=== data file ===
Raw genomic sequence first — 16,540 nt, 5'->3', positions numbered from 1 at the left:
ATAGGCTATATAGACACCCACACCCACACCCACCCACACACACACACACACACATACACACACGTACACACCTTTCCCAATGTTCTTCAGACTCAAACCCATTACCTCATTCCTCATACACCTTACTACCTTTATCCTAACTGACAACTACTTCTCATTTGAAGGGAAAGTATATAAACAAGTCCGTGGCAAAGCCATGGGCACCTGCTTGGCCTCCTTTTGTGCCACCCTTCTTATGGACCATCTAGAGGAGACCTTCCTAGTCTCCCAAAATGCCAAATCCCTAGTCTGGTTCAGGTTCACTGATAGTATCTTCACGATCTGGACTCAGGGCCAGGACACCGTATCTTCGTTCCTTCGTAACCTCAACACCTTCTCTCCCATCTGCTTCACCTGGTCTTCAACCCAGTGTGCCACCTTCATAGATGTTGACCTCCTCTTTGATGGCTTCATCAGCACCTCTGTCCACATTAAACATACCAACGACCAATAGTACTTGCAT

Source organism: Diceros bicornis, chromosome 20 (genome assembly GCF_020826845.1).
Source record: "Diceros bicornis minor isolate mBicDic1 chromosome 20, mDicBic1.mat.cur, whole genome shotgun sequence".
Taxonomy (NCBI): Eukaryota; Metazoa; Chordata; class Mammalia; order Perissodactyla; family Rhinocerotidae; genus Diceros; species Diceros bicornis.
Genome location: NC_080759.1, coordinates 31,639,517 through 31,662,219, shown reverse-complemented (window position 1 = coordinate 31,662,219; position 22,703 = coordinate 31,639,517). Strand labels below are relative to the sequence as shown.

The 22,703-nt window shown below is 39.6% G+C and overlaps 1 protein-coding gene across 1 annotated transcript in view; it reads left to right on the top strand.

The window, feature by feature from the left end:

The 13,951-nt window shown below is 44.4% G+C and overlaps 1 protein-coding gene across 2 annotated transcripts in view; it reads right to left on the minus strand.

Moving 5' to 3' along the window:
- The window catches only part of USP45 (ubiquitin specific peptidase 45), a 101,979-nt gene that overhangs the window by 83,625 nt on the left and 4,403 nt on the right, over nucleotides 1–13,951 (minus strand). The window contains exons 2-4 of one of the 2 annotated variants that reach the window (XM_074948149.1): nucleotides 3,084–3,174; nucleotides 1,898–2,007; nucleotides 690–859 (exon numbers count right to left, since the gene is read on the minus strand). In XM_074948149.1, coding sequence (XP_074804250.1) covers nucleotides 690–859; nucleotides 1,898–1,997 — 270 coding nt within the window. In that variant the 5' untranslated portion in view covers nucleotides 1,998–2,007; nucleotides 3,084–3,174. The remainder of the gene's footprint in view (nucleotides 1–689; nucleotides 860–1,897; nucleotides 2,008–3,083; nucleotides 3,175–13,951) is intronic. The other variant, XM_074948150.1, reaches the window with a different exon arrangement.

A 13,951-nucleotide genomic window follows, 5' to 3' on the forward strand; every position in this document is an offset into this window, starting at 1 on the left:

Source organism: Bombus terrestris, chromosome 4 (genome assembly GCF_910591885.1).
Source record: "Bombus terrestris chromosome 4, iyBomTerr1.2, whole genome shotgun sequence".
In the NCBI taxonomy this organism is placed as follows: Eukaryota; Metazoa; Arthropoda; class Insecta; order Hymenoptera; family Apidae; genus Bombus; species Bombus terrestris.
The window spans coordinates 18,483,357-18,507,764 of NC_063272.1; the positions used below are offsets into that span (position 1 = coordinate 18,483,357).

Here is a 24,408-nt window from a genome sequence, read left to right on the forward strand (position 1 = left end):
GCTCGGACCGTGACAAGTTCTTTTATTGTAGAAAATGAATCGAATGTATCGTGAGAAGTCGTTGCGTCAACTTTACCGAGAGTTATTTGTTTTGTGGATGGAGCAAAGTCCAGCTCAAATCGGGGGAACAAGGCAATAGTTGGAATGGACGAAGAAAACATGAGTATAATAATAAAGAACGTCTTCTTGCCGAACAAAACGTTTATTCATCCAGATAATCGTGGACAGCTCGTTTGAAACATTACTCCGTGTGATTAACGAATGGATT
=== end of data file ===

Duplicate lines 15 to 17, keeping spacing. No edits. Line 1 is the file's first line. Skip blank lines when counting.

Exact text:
In the NCBI taxonomy this organism is placed as follows: Eukaryota; Metazoa; Arthropoda; class Insecta; order Hymenoptera; family Apidae; genus Bombus; species Bombus terrestris.
The window spans coordinates 18,483,357-18,507,764 of NC_063272.1; the positions used below are offsets into that span (position 1 = coordinate 18,483,357).

Here is a 24,408-nt window from a genome sequence, read left to right on the forward strand (position 1 = left end):